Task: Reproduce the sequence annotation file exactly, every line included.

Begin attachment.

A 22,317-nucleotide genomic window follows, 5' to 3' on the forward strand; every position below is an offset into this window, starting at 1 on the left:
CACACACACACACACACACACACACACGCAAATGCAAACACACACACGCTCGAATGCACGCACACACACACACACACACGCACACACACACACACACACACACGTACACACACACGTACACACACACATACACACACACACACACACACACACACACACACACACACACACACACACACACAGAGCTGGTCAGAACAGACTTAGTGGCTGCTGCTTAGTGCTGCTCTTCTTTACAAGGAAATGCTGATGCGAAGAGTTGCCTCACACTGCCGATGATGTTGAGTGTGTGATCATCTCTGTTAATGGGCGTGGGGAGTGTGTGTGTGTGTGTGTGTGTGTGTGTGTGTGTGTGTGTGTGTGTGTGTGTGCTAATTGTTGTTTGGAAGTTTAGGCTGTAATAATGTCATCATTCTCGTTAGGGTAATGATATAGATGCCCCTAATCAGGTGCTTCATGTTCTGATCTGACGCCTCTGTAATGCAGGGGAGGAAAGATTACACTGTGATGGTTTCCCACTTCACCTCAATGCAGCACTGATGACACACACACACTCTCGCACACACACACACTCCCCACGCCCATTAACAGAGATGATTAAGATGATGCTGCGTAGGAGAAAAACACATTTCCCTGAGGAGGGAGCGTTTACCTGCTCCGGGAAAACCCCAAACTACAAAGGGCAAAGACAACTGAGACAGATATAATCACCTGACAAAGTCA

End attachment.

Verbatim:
A 22,317-nucleotide genomic window follows, 5' to 3' on the forward strand; every position below is an offset into this window, starting at 1 on the left:
CACACACACACACACACACACACACACGCAAATGCAAACACACACACGCTCGAATGCACGCACACACACACACACACACGCACACACACACACACACACACACGTACACACACACGTACACACACACATACACACACACACACACACACACACACACACACACACACACACACACACACACAGAGCTGGTCAGAACAGACTTAGTGGCTGCTGCTTAGTGCTGCTCTTCTTTACAAGGAAATGCTGATGCGAAGAGTTGCCTCACACTGCCGATGATGTTGAGTGTGTGATCATCTCTGTTAATGGGCGTGGGGAGTGTGTGTGTGTGTGTGTGTGTGTGTGTGTGTGTGTGTGTGTGTGTGTGTGTGCTAATTGTTGTTTGGAAGTTTAGGCTGTAATAATGTCATCATTCTCGTTAGGGTAATGATATAGATGCCCCTAATCAGGTGCTTCATGTTCTGATCTGACGCCTCTGTAATGCAGGGGAGGAAAGATTACACTGTGATGGTTTCCCACTTCACCTCAATGCAGCACTGATGACACACACACACTCTCGCACACACACACACTCCCCACGCCCATTAACAGAGATGATTAAGATGATGCTGCGTAGGAGAAAAACACATTTCCCTGAGGAGGGAGCGTTTACCTGCTCCGGGAAAACCCCAAACTACAAAGGGCAAAGACAACTGAGACAGATATAATCACCTGACAAAGTCA